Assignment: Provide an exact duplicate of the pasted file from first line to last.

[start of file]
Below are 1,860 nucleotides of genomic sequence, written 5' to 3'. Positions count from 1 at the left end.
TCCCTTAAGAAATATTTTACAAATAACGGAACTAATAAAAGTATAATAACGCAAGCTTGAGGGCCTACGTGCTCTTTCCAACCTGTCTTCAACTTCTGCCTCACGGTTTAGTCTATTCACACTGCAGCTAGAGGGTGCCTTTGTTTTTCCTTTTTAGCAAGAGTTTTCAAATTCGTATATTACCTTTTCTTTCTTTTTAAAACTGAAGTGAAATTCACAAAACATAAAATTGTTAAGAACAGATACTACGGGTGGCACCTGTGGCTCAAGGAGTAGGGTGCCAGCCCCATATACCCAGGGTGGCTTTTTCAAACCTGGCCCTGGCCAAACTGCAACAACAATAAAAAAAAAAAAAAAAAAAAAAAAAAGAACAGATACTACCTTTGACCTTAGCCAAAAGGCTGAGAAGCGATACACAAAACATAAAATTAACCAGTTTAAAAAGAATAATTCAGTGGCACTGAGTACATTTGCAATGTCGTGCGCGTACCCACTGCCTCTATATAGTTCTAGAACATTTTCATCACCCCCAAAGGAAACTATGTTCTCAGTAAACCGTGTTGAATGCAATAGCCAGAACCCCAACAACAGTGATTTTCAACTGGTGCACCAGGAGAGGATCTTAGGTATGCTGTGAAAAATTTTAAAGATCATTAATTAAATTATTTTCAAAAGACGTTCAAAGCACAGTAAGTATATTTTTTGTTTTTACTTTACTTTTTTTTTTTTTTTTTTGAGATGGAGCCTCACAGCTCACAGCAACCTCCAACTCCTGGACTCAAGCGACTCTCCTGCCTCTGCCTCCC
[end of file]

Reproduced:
Below are 1,860 nucleotides of genomic sequence, written 5' to 3'. Positions count from 1 at the left end.
TCCCTTAAGAAATATTTTACAAATAACGGAACTAATAAAAGTATAATAACGCAAGCTTGAGGGCCTACGTGCTCTTTCCAACCTGTCTTCAACTTCTGCCTCACGGTTTAGTCTATTCACACTGCAGCTAGAGGGTGCCTTTGTTTTTCCTTTTTAGCAAGAGTTTTCAAATTCGTATATTACCTTTTCTTTCTTTTTAAAACTGAAGTGAAATTCACAAAACATAAAATTGTTAAGAACAGATACTACGGGTGGCACCTGTGGCTCAAGGAGTAGGGTGCCAGCCCCATATACCCAGGGTGGCTTTTTCAAACCTGGCCCTGGCCAAACTGCAACAACAATAAAAAAAAAAAAAAAAAAAAAAAAAAGAACAGATACTACCTTTGACCTTAGCCAAAAGGCTGAGAAGCGATACACAAAACATAAAATTAACCAGTTTAAAAAGAATAATTCAGTGGCACTGAGTACATTTGCAATGTCGTGCGCGTACCCACTGCCTCTATATAGTTCTAGAACATTTTCATCACCCCCAAAGGAAACTATGTTCTCAGTAAACCGTGTTGAATGCAATAGCCAGAACCCCAACAACAGTGATTTTCAACTGGTGCACCAGGAGAGGATCTTAGGTATGCTGTGAAAAATTTTAAAGATCATTAATTAAATTATTTTCAAAAGACGTTCAAAGCACAGTAAGTATATTTTTTGTTTTTACTTTACTTTTTTTTTTTTTTTTTTGAGATGGAGCCTCACAGCTCACAGCAACCTCCAACTCCTGGACTCAAGCGACTCTCCTGCCTCTGCCTCCC